Mathematical Journeys: Inverse Operations, or "The Answer is Always 3"

Four years ago, I came up with this math trick. Take a look at it, and at the end I'll show you why it works!


Let's play a game. I’m going to let you make up a math problem, and I will be able to tell you the answer from here. I can’t see what you’re doing, I’m not even in the same room as you, but I will still be able to tell you the correct answer.

Trust me. I’m a professional. Ready?

Okay. First, pick a number. It can be any number you wish, large or small. Now add 5 to that number. Got it? Okay, now double your new number (multiply by 2). Alright, now subtract 4 from the double.

Next, divide your new number by 2. Now, finally, subtract your original number from this new quotient. Got it? Okay. Here comes the cool part. Ready?

The answer is 3. Nifty, huh? What’s that? How’d I do it? Oh, magic.

Okay, okay, it’s not magic. The answer will always be 3, no matter what number you pick. Let’s illustrate this by writing it out as an algebraic expression.

Pick a number, any number. Since your number could be anything and is therefore a variable, we’ll call it b.

Add 5.

b + 5

Double that.

2(b + 5)

Subtract 4.

2(b + 5) – 4

Divide by 2.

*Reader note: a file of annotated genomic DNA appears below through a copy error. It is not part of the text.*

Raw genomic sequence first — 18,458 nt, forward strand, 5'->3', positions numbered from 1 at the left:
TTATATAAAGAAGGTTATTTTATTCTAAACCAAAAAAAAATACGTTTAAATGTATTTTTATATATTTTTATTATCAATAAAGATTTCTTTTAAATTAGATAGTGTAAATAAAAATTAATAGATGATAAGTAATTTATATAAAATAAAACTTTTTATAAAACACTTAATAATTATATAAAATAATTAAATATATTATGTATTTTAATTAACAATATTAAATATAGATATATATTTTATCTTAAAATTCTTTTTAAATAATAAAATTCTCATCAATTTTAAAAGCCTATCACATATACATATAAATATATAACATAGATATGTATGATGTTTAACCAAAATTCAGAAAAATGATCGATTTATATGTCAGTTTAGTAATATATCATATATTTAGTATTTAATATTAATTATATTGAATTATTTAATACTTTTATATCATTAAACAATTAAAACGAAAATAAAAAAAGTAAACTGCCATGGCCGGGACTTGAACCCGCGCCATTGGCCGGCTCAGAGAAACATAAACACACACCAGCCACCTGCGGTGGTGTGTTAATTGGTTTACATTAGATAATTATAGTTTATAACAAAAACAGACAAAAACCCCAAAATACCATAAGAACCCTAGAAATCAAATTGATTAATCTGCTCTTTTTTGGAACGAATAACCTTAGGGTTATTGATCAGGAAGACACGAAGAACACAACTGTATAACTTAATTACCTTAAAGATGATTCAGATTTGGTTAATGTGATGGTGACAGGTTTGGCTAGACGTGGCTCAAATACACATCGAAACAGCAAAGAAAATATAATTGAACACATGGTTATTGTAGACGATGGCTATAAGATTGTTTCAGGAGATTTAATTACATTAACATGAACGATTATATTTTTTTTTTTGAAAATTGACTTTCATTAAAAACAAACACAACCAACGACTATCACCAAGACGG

[2(b + 5) – 4] / 2

Now subtract your original number.

([2(b + 5) – 4] / 2) — b

Okay, so let’s simplify this expression and see what we get.

([2(b + 5) – 4] / 2) — b

Let’s get that fraction out of there. Divide each term in the numerator by 2.

(b + 5) – 2 – b

That’s better. Now simplify that.

b – b + 5 – 2

5 – 2


See? It doesn’t matter what number you pick, because the variable cancels itself out at the end. The answer is always 3. Now, go forth and amaze your friends!


This game is a perfect example of the concept of inverse operations. Inverse operations are operations that cancel each other out; what I sometimes refer to as “undoing” each other. Addition undoes subtraction and vice versa, multiplication undoes division. Early in the problem you double your mystery number, and then later on you divide it by two. Those two actions cancel each other out – one makes the number larger and the other shrinks it back down.

In an algebraic equation, you can effectively move a term from one side of the equals sign to the other by performing the inverse operation to both sides. Y = x + 5 becomes y – 5 = x, which can tell you the value of x instead of y. Algebra, at its heart, is the process of using these inverse operations to rewrite an equation so that it tells you the piece of information you want to know.
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